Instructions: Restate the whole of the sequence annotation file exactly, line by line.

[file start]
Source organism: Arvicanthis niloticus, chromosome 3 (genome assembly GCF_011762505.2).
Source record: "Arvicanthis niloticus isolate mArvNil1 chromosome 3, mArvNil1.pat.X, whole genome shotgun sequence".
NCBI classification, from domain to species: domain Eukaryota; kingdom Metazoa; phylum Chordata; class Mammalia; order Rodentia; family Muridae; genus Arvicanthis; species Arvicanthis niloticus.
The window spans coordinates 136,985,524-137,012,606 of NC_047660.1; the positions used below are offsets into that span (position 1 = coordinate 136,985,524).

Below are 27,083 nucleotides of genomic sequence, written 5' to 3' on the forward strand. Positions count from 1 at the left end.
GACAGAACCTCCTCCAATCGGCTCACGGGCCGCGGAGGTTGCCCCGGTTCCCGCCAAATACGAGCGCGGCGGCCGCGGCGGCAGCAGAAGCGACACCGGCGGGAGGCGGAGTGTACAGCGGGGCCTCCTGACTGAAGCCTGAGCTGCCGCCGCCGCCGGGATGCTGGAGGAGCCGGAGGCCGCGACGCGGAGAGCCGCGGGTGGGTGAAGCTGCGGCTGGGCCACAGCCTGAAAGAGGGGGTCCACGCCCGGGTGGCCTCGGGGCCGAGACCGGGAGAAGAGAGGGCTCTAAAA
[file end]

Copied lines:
Source organism: Arvicanthis niloticus, chromosome 3 (genome assembly GCF_011762505.2).
Source record: "Arvicanthis niloticus isolate mArvNil1 chromosome 3, mArvNil1.pat.X, whole genome shotgun sequence".
NCBI classification, from domain to species: domain Eukaryota; kingdom Metazoa; phylum Chordata; class Mammalia; order Rodentia; family Muridae; genus Arvicanthis; species Arvicanthis niloticus.
The window spans coordinates 136,985,524-137,012,606 of NC_047660.1; the positions used below are offsets into that span (position 1 = coordinate 136,985,524).

Below are 27,083 nucleotides of genomic sequence, written 5' to 3' on the forward strand. Positions count from 1 at the left end.
GACAGAACCTCCTCCAATCGGCTCACGGGCCGCGGAGGTTGCCCCGGTTCCCGCCAAATACGAGCGCGGCGGCCGCGGCGGCAGCAGAAGCGACACCGGCGGGAGGCGGAGTGTACAGCGGGGCCTCCTGACTGAAGCCTGAGCTGCCGCCGCCGCCGGGATGCTGGAGGAGCCGGAGGCCGCGACGCGGAGAGCCGCGGGTGGGTGAAGCTGCGGCTGGGCCACAGCCTGAAAGAGGGGGTCCACGCCCGGGTGGCCTCGGGGCCGAGACCGGGAGAAGAGAGGGCTCTAAAA